My comments follow .....
---------------------- Forwarded by Roger K Debry/Boulder/IBM on 12/17/96 08:12
ipp-owner @ pwg.org
12/16/96 08:55 PM
To: ipp @ pwg.org at internet
Subject: IPP> Some observations from the IPP BOF in the IETF
here follows some of my impressions from last week's BOF meeting:
1) The IETF is becoming more structured and formal in its approach to
making standards. This has both pro's and con's. It will increase the
quality of the standards, but it will also slow down the process
considerably. Making a complete set of RFCs for IPP in 6 months seems to
be rather futile, following the latest IETF rules.
<<RKD>> Getting the RFCs approved and on the standards track may
<<RKD>> take longer as the IETF takes on more formality. However,
<<RKD>> I disagree that it will take longer to generate the RFCs
<<RKD>> for initial submission to the IESG. Let's keep our focus
<<RKD>> and momentum!
2) It seems that the IETF Application Area Directors are rather negatively
oriented towards both HTTP and LDAP, things that we planned to include in
our solution. Is this a case of "not invented here" (both originated
outside the IETF), or is it a question of quality control for new standards?
<<RKD>> I wouldn't say that the Area directors would not accept an HTTP
<<RKD>> mapping. In fact, I think Keith Moore's suggestion to look at a
<<RKD>> "lightweight" HTTP was a very positive comment. However, I agree
<<RKD>> that splitting out the HTTP mapping as a separate document is
<<RKD>> a smart thing for us to do .. and Yes, I do think we ought to
<<RKD>> proceed with the mapping.
3) On the other hand, the Area Directors and everybody else, seem to be in
love with MIME (even if it means stretching the use of MIME into areas for
which it was not originally designed). We cannot go wrong if we use MIME.
<<RKD>> As long as we carefully think through how we want to mime-encode!
4) The route to get approval for our IPP project seems to be concentrating
on describing our application specific data (such as operations and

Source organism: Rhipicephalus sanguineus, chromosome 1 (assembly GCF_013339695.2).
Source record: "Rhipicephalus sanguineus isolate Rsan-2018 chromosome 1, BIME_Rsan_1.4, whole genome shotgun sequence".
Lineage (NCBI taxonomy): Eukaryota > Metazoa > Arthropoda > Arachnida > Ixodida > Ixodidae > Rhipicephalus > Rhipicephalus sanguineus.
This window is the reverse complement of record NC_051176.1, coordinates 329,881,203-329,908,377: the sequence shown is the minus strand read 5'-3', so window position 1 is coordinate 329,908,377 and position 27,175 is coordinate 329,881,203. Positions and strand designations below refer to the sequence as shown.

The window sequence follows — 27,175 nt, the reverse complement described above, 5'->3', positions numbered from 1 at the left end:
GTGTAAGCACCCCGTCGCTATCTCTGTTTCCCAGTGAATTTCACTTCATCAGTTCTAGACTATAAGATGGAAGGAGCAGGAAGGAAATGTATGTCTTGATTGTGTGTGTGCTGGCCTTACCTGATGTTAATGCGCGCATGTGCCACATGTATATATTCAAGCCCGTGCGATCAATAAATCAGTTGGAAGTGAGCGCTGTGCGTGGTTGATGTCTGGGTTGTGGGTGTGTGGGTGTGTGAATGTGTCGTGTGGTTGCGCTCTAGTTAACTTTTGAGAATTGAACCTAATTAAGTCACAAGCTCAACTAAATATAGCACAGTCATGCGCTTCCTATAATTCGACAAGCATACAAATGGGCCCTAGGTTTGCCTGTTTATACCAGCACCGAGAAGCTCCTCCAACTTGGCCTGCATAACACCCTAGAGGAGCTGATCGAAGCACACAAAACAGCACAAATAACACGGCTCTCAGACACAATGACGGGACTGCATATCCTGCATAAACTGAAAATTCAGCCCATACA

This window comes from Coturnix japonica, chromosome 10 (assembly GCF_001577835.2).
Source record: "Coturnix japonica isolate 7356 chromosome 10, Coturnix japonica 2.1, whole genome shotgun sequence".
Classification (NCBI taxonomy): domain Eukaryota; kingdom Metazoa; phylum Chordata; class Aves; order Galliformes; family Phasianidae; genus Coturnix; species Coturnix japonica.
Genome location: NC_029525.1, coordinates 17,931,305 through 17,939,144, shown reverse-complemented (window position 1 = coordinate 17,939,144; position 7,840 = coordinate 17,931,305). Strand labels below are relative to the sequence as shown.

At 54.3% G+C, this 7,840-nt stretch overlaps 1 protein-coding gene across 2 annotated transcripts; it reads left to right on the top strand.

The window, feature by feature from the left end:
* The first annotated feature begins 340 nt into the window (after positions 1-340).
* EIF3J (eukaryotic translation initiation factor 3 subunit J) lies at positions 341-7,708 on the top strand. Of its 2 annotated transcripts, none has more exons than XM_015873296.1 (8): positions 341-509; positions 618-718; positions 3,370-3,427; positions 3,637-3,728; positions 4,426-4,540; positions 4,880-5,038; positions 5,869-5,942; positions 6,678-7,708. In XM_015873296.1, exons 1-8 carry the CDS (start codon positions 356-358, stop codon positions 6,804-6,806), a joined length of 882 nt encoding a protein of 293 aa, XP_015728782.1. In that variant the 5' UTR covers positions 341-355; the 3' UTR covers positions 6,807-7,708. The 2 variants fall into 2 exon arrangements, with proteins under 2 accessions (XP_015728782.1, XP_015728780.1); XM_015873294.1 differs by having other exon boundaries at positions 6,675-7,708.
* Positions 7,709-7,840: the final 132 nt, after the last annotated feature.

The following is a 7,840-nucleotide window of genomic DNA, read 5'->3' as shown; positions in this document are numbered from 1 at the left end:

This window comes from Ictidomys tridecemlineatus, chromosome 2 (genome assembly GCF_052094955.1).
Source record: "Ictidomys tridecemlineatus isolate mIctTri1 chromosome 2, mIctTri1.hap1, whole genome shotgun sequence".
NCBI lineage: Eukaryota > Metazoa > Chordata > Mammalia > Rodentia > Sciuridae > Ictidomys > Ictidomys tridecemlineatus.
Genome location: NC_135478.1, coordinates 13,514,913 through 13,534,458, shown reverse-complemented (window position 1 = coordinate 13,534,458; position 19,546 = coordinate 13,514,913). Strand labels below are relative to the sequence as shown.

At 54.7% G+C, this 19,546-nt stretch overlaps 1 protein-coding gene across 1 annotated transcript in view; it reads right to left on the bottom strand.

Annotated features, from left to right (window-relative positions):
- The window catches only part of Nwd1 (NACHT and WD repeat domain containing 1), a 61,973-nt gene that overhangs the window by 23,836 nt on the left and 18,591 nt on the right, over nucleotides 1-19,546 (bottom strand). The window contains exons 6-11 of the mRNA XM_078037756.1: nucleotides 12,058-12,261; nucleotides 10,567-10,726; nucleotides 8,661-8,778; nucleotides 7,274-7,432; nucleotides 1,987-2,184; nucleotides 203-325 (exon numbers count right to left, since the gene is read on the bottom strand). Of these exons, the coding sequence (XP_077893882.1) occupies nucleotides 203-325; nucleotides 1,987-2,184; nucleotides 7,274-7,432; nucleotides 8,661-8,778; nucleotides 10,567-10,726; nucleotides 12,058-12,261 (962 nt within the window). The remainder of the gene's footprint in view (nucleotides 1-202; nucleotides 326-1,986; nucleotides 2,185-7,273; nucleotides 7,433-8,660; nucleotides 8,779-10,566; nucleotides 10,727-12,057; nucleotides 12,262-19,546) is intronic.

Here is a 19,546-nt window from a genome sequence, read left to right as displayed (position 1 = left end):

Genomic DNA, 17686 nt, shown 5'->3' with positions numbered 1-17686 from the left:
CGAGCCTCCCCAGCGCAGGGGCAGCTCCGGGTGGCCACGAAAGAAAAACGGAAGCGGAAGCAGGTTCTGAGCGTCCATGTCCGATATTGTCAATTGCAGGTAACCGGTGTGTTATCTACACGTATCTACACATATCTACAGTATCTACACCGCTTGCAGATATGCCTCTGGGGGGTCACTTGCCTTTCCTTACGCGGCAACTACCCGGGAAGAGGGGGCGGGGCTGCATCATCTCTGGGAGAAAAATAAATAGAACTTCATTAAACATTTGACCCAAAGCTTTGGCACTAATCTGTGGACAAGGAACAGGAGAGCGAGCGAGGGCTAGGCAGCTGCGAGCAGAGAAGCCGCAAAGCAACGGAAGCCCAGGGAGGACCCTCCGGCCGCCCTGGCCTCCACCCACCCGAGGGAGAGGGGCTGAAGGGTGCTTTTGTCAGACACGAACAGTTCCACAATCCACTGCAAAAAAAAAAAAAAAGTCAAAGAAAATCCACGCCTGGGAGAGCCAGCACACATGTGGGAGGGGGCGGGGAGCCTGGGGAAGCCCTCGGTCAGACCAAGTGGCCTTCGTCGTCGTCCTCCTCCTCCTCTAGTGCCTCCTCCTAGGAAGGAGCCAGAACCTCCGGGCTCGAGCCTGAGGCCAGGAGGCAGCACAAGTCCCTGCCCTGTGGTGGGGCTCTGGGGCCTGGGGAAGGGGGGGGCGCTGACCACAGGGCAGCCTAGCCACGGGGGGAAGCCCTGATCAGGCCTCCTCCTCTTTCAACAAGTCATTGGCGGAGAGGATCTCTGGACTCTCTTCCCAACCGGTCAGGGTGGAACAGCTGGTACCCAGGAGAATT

attributes) in MIME format and describe generic use and attributes for
directory services, but to forget about mapping it to HTTP and LDAP for
now. It was suggested that doing things in sequence would be better than
trying to do mappings to "transports" at the same time.
<<RKD>> I disagree! We ought to proceed with what we believe is the best
<<RKD>> course for us and do it in parallel. Once we do the mime-encoding,
<<RKD>> I think that the HTTP mapping is dead simple anyway. With the
<<RKD>> standard split into several pieces, the worst that can happen is
<<RKD>> that the IETF not approve the HTTP mapping, or choose to address
<<RKD>> approval in a serial fashion. However, that decision should not
<<RKD>> affect approval of the other pieces.
5) If we were to accept all the proposals made, it seems that our objective
of having working prototypes out within 6 months are doomed. However, we
have several alternatives on how to proceed. We could accept the reduced
scope from IETF, but could keep up the work on the other subjects in the
PWG, for later introduction in the IETF. Or we could consider getting the
W3C organization interested in working on the HTTP mapping. We could also
consider the proposal to design a new dedicated protocol to run directly on
top of TCP (which would take us out of the discussion about whether HTTP is
good or bad). Let us try to get quick agreements on which way to go, so
that we do not slow down the progress of our project in particular in our
<<RKD>> We definately should not slow down prototyping! We have made some
<<RKD>> substantial progress and I think sharing implementation experience
<<RKD>> will help us assure ourselves that we have made the right decisions.
<<RKD>> I'd really like Microsoft's and Netscape's input before we make any
<<RKD>> substantial shifts away from HTTP.
<<RKD>> Also as stated in my previous comment, I think that we should
<<RKD>> proceed full speed ahead as planned - not only in the PWG, but
<<RKD>> with the IETF. Let them make the decision to put pieces on hold
<<RKD>> that they are concerned with, let's not try to second guess them.
<<RKD>> Splitting up the standard into multiple RFCs and working in
<<RKD>> parallel allows us to think about and write down how all of these
<<RKD>> bits work together, which I think is critical to success.
6) We had 80 people attending our BOF session and I counted about 2/3 of
those being actively interested in getting IPP off the ground. Whatever we
do, we should not let the IETF bureaucracy slow us down in doing real work.
7) Our concept of using HTTP to avoid Firewalls seem to be flawed. I spoke
to several security specialists about it and they called us naive. They
pointed out that any firewall provider worth its salt would use IPP as a
good excuse to sell their customers a new version of their firewall -
whichever way we do it.
my 2 cents...